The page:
Digital Odyssey 2007

Building our Future

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Friday April 20, 2007

8:30am – 9:15am – Coffee — Meet and Greet

9:15am – 10:45am – Opening Session

Jeffrey Trzeciak
Preparing the Library of Today for the User of Tomorrow

  • Since his appointment as University Librarian at McMaster University in July of 2006, Jeffrey Trzeciak has been a force for change. Focusing on the creation of a learning library at Mac, he has been behind a series of transformative changes including the implementation of an Endeca based library catalogue, the creation of four new positions with a digital focus (including a gaming librarian), and the establishment of a reference service in Second Life. We look forward to hearing more about Jeffrey’s plans for McMaster and his vision for positive change in libraries.

(breakout into two streams: Toolkit & Trend Watch)

11am – 12:30pm
Toolkit Sessions

David Fiander and Art Rhyno Note: David Fiander’s place will be taken by Dan Scott
Evergreen project

The Evergreen project was launched to develop and implement a homegrown library system for the Georgia Public Library Service (GPLS). This project was in response to the library system’s frustration over commercial ILS options that fell short of meeting the needs of a large consortia group of libraries. Evergreen was developed by a small in-house team using open source technologies, at significantly lower cost than commercial ILS applications and has proven dramatically more flexible in meeting the needs of GPLS. Both presenters are currently participating in the development of a circulation and acquisitions module for the Evergreen project. 

11am – 12:30pm
Trend Watch

Bess Sadler
Western coordinator for Open Source and leader of “ILS-in-a-box”

Bess Sadler will be speaking about the use of open source software by libraries in developing and transitional countries. She co-chairs a group within eIFL (electronic Information for Libraries) called eIFL-FOSS. The FOSS stands for Free and Open Source Software, and the group works to help libraries that are having difficulties implementing and supporting commercial ILS systems transition to the use of open-source ILS products. eIFL-FOSS is currently planning the development of "Library-in-a-Box," an open-source, fully internationalized integrated library system, designed to be easy to install and support, and with next-generation OPAC features like faceted browsing. Library-in-a-box will build on the work already done by evergreen and koha.


12:30pm – 1:30pm — Lunch (included with registration)

1:30pm – 3pm
Toolkit Sessions

Walter Lewis
Knowledge Ontario (using “Lucene”)

Knowledge Ontario (KO) was developed on the mission that it will provide Ontarians with the digital tools they need to build stronger and healthier communities. Ongoing KO programs and projects include a virtual reference service, applications to develop digital resources at the local level, an interactive space for information sharing, and streaming video services. Walter was instrumental in the development of Our Ontario, one of the six projects that form the foundation of KO. Our Ontario provides a place to search, discover, access and interact with Ontario’s digital cultural heritage. The site has several advanced features for discovery, and is being developed using Solr and Lucene, a powerful combination of open source tools for indexing and faceting results that can be applied to a variety of discovery systems in libraries.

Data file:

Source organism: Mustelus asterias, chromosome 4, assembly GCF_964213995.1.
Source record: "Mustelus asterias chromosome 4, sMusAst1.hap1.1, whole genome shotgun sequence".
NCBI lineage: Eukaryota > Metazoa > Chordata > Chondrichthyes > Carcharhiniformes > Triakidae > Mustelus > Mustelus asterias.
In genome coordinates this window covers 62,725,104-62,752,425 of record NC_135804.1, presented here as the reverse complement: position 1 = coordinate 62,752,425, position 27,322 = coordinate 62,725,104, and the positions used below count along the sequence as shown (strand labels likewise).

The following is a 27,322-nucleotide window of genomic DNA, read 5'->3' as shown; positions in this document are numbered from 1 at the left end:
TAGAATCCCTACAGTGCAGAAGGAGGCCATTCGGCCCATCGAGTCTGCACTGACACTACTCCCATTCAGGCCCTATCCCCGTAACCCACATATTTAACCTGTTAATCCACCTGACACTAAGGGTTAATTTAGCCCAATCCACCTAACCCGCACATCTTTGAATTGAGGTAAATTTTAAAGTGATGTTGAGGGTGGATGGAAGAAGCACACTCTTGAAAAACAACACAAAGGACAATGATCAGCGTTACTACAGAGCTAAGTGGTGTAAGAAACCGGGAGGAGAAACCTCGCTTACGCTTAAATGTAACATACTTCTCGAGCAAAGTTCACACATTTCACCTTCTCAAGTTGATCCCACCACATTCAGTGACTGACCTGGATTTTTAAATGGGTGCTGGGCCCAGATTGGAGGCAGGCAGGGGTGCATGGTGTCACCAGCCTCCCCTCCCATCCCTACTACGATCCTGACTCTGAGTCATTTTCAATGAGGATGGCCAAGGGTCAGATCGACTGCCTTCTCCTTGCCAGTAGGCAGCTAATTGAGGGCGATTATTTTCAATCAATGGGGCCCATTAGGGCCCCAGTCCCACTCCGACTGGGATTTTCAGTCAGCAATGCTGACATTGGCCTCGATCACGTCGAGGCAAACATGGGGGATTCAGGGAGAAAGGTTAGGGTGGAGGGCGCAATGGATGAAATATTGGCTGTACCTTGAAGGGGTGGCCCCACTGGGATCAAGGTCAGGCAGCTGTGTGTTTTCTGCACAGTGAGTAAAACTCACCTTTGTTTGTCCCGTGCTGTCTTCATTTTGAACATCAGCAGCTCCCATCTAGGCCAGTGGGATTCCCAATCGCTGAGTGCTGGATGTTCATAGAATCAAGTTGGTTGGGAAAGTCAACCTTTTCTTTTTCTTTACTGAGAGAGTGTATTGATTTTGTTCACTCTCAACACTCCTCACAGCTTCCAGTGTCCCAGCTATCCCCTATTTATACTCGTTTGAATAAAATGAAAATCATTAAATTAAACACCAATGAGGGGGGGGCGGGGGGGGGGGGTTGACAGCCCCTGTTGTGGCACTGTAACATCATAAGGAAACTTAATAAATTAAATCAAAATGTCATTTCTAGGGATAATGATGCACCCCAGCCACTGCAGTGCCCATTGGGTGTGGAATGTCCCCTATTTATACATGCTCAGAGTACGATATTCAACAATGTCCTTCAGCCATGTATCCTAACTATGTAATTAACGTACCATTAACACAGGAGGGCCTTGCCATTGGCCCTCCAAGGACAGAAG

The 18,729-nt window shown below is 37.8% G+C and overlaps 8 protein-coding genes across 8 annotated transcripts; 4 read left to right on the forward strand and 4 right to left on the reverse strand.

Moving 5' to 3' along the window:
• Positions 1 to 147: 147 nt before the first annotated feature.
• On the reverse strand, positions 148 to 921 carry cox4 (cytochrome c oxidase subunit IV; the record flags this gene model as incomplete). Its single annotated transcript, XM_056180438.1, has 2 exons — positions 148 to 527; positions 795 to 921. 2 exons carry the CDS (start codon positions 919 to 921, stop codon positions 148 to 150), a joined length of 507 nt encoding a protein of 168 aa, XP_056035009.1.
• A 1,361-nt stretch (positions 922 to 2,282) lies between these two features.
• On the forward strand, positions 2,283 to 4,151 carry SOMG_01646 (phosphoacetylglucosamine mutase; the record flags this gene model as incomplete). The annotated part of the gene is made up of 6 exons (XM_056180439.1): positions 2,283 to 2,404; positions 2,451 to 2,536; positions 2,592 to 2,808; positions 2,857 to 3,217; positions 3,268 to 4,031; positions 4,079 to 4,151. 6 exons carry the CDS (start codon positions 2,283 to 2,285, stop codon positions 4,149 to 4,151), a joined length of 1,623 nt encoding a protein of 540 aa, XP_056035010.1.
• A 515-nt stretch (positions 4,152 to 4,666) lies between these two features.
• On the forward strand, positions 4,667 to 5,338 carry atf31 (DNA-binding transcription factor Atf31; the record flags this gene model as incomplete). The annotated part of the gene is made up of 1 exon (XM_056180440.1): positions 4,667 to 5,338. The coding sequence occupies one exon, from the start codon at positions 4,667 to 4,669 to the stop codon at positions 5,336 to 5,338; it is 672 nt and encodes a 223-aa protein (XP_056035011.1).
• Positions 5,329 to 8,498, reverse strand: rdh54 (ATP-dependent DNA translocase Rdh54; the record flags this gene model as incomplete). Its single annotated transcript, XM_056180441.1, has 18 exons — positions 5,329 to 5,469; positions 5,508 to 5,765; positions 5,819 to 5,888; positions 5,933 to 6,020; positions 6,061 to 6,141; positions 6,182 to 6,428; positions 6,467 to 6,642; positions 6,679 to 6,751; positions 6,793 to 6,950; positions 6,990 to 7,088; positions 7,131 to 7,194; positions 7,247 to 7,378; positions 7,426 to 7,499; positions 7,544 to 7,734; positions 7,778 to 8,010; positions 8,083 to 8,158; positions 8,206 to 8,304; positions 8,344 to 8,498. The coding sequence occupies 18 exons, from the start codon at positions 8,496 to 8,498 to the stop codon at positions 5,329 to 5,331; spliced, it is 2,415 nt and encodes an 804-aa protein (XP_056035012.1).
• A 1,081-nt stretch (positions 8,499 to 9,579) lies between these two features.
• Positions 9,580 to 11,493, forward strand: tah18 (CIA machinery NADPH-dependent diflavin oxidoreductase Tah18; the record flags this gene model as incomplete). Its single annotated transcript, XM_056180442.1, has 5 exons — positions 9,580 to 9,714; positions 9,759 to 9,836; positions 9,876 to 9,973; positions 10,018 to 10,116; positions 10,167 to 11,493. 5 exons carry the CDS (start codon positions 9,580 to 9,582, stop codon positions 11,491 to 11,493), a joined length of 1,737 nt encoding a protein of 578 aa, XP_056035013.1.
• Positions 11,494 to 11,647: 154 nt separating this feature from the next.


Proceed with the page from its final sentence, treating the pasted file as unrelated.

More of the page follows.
1:30pm – 3pm
Trend Watch

Beth Jefferson

Beth Jefferson of Bibliocommons is working towards an exciting new vision for library OPACs that seamlessly integrates with existing ILS environments and creates a highly interactive and engaging search and discovery space for library users. OPAC users will benefit from connections that are built around collections – connections between people and content; people and conversations; and people and the communities they are most interested in.


3:15pm – 4:45pm — Closing Keynote

Tim Spalding
Social Cataloging and the ‘Fun’ OPAC

  • LibraryThing is a social cataloging and social networking site for book lovers. It has been called “the future of online catalogs” (Steve Cohen, Public Libraries magazine). LibraryThing is the OPAC people want to use–it’s actually fun. How does it do this, and is there something here libraries can learn from? Can libraries go past findable and usable to make their OPAC sociable, even enjoyable? Tim Spalding will discuss his experience building LibraryThing and watching it grow, and provide some advice for making your library’s OPAC the center of the party.
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